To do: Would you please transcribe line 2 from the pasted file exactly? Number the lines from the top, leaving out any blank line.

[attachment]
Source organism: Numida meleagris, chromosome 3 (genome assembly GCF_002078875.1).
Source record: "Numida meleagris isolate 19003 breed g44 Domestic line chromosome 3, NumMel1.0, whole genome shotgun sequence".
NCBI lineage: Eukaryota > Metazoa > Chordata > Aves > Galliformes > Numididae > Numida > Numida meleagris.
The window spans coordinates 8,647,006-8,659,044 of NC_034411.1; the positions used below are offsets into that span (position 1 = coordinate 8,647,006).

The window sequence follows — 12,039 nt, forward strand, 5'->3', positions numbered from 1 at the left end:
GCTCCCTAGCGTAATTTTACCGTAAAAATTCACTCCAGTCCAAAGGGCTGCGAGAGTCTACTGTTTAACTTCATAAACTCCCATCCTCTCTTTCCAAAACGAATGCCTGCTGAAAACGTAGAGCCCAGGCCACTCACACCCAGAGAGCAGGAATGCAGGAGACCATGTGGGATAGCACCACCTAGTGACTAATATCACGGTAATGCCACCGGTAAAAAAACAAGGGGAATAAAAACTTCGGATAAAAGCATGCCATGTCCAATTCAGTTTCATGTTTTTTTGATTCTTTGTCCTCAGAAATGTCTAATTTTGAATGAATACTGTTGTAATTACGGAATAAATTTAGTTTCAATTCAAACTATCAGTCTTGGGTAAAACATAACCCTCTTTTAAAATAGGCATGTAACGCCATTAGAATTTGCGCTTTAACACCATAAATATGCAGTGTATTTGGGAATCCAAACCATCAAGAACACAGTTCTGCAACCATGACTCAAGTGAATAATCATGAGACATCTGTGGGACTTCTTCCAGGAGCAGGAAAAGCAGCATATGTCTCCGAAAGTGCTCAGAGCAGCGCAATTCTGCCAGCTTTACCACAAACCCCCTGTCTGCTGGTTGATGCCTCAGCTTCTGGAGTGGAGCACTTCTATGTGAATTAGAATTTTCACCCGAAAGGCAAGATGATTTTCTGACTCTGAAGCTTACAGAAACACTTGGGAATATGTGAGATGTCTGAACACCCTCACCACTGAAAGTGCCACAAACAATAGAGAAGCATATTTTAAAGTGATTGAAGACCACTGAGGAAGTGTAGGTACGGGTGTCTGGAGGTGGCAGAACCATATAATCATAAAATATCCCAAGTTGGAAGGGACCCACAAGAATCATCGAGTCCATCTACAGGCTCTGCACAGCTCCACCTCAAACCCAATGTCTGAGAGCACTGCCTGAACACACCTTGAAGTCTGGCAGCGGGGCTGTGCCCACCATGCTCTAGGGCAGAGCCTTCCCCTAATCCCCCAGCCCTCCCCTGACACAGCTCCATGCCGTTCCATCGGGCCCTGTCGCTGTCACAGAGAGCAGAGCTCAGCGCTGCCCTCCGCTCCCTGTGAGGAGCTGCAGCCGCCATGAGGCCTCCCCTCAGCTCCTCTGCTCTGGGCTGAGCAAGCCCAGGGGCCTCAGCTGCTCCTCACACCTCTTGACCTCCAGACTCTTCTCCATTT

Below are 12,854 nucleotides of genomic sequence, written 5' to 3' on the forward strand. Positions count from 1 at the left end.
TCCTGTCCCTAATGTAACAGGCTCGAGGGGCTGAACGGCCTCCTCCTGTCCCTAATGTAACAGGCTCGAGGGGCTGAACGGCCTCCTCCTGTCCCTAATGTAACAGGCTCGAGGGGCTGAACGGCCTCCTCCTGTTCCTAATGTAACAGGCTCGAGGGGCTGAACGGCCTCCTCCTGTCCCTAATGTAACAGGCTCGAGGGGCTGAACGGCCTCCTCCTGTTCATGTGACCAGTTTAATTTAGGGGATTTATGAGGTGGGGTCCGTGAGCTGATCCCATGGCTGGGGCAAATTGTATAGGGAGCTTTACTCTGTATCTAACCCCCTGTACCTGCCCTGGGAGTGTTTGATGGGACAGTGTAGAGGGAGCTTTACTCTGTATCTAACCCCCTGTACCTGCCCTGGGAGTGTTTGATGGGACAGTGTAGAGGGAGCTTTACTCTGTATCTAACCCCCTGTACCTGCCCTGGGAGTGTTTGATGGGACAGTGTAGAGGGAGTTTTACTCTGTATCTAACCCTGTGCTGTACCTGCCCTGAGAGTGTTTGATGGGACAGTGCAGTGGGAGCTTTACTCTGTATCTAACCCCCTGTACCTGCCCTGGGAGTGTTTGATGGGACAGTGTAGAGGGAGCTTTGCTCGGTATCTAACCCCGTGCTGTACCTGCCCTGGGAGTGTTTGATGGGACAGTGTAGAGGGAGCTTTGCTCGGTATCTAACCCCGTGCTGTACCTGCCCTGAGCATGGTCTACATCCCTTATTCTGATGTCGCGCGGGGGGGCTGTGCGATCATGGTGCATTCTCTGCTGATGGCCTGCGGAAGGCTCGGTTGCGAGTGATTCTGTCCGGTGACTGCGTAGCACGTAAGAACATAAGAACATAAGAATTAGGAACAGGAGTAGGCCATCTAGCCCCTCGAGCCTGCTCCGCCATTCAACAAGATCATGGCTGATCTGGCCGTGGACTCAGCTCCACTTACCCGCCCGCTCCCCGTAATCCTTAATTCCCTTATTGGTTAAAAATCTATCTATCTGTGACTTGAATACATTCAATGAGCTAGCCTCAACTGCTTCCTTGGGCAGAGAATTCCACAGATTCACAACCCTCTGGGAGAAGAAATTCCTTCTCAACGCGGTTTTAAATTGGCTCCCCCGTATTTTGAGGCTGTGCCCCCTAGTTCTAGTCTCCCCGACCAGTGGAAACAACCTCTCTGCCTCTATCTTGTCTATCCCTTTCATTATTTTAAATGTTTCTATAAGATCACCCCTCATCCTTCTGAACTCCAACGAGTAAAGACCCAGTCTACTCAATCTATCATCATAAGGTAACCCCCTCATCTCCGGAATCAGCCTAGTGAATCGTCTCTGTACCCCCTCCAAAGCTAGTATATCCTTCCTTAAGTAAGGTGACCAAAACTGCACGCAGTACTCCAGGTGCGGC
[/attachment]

Source record: "Numida meleagris isolate 19003 breed g44 Domestic line chromosome 3, NumMel1.0, whole genome shotgun sequence".